Keith C. Perry on 13 Apr 2016 15:53:31 -0700

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Re: [PLUG] Desktop Support ?

That's a good question.  I'm going off of personal experience, my ECE background and circuit design experience.  Hpwever, like with anything else, YMMV  :D

Designing the circuit as you say is not the problem.  Its handing the out of spec situation that is the challenge.  There are only so many conditions you can deal with intra-system (e.g. on a disk controller) before you have to start building out inter-system (e.g. the motherboard, bus controllers, other sensors, etc) and even then, there is still a range of what can be dealt with effectively.

A perfect example of this is understanding why the typical UPS is not a good choice for voltage regulation or power shaping (line conditioning).  Some units do some of that as part of their function but as I'm sure you know, there is no UPS that can **properly** deal with a lightning strike or brown outage (persistent voltage sag).  The reason for that is because the switching logic has a certain range of operation to trigger redirecting to its batteries and on the overage side, the fuse or MOSFET is designed to fail if too much power is detected on main power. This problem exists when you restore power from a blackout condition but its actually more serious for brown restarts because there generally aren't alarms for that so components erode quicker until they are out of spec and its that next power spike that gets through even though the fuse or MOSFET even if it burn out (i.e. enough power for enough time to ionize the air and close the circuit... and keep going).

At that point nothing is guaranteed to protect the system.  Most digital circuits are built to handle unknown states but they still have to be properly detected which means the component that do the detection must in spec.  Current is like water, it takes the path of least resistance, no pun intended :)  With enough power, todays small surface mount electronics are easy to short out or spark across a gap.  Traditional drives have motors and other induction (the importance of that will be hit on later) so they tend to do better than other components but that doesn't mean they always do.  Factor in drive age or whatever the drive was doing at the time and now you have that dynamic situation that can't be modeled.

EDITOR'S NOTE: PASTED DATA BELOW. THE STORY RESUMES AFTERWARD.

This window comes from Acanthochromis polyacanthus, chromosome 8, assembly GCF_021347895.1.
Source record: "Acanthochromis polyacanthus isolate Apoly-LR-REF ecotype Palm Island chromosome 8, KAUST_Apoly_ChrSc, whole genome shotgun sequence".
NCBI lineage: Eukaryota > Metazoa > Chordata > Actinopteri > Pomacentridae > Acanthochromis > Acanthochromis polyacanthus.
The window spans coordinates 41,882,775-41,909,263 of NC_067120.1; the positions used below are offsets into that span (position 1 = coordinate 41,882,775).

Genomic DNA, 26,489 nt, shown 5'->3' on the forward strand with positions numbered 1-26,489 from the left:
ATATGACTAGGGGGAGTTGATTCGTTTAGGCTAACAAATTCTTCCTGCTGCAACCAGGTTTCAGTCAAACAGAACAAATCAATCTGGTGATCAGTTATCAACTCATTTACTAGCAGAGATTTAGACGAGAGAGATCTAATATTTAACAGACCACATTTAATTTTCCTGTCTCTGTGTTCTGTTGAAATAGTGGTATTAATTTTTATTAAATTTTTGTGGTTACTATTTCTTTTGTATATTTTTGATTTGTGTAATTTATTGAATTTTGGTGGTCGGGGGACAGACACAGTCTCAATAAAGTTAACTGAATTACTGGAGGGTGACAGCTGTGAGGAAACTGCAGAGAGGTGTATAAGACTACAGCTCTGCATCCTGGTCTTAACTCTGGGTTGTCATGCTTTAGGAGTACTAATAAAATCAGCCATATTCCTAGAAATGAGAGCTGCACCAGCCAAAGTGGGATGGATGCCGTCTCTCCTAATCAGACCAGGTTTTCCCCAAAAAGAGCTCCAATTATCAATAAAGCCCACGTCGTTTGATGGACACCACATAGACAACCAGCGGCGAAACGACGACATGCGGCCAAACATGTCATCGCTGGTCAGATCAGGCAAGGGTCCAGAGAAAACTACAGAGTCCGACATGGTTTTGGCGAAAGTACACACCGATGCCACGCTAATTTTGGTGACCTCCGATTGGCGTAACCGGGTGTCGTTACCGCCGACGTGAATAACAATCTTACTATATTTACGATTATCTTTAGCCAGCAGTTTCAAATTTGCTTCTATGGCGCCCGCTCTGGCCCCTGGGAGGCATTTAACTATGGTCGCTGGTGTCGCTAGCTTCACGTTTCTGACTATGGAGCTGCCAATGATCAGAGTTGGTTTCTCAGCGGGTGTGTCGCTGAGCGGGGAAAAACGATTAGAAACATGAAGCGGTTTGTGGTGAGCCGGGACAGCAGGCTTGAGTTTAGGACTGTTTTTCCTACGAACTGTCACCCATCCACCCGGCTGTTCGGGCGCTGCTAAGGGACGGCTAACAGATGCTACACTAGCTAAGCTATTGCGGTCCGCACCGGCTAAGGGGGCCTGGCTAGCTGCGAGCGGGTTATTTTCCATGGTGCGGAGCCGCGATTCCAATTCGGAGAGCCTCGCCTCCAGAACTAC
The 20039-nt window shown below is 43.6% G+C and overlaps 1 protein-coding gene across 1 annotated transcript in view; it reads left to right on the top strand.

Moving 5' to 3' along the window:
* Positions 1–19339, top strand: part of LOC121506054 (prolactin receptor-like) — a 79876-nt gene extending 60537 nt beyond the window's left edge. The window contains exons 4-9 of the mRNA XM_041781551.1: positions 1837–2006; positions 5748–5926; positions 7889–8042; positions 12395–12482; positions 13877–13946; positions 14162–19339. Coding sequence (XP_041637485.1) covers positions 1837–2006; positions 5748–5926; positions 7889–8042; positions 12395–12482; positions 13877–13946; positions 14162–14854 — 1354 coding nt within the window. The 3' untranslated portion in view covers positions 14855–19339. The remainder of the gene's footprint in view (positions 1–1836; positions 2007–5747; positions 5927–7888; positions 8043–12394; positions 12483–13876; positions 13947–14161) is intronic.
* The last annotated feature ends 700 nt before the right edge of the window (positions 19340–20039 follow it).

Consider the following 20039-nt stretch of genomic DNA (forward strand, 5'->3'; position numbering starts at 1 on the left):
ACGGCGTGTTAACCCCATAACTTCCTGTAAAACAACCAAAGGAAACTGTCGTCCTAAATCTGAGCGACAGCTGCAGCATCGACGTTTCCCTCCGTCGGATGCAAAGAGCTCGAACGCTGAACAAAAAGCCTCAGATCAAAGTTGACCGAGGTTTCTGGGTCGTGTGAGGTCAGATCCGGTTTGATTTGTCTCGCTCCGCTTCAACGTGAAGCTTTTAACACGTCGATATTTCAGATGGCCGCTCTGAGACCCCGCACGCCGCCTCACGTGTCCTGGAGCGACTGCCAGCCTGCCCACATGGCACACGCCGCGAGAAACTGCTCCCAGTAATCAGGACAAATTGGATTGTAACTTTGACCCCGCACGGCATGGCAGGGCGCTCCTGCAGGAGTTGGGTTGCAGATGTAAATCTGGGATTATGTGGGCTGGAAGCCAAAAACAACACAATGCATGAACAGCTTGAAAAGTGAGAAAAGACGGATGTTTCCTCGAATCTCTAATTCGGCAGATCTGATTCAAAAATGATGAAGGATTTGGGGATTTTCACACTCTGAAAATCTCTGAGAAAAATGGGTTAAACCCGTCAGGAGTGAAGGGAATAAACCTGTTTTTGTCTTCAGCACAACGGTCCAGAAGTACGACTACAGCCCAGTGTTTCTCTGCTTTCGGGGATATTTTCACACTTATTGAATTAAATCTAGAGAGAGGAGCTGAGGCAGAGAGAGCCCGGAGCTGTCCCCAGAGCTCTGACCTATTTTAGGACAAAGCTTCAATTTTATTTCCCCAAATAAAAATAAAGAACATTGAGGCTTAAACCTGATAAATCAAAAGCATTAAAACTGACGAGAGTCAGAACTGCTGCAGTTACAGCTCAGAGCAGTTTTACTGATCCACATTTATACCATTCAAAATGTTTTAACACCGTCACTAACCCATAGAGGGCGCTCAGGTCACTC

After years of observing these types of things, I now use a custom power solution to provide UPS, line conditioning and power protection functions.  The component I use to addresses the overage condition is called a "Brickwall" (basically just a large inductor, which can take lightning strikes and then parasitically sink excess power to ground.  Current flows through inductors so there is no switching time.  You can think of them as always being on so, you always have passive inline power protection.  Hospitals use these types of devices because their high frequency equipment much like our typical computers are sensitive to power fluctuations.

Sorry to be so long but my point is that there is always a scenario that can cause failure even if it is normally (but thankfully) rare.  Just in past 3 years, I've lost 2 motherboards and 3 drives but it was from long term UPS / power issues.  With enough "random" events and testing it became obvious what the root cause was.  Last time these types of failures occurred for me was at least 14 years ago so I could be too mad :D

~ ~ ~ ~ ~ ~ ~ ~ ~ ~ ~ ~ ~ ~ ~ ~ ~ 
Keith C. Perry, MS E.E. 
Owner, DAO Technologies LLC 
(O) +1.215.525.4165 x2033 
(M) +1.215.432.5167

----- Original Message -----
From: "Rich Freeman" <>
To: "Philadelphia Linux User's Group Discussion List" <>
Sent: Wednesday, April 13, 2016 2:41:05 PM
Subject: Re: [PLUG] Desktop Support ?

On Wed, Apr 13, 2016 at 1:35 PM, Keith C. Perry
<> wrote:
> Things aren't quite that clean- once electrical systems go out of spec (e.g.
> under or overvoltage how that is caused... e.g. source, parasitic, cascading
> events creates a dynamic failure) all bets are off since it is impossible to
> detect and trap multi-system faults unless you have external supervisory
> circuitry in place.

Is there any kind of study on this?  That is certainly not my
expectation for a hard drive, and (not being an EE) I'd think that you
could design a circuit that stopped writing when the voltage supply
dropped.  The drive already has the ability to retract the heads after
a power failure, so it has some kind of capacitor/etc for such things.
If the drive is retracting the heads on a power failure that would
also preclude it from writing anything while those heads aren't over
the drive.

It sounds like somebody just needs to boot a rescue disk and fsck the
filesystem and see what is going on.  If it looks serious I'd probably
clone the drive before attempting repairs.

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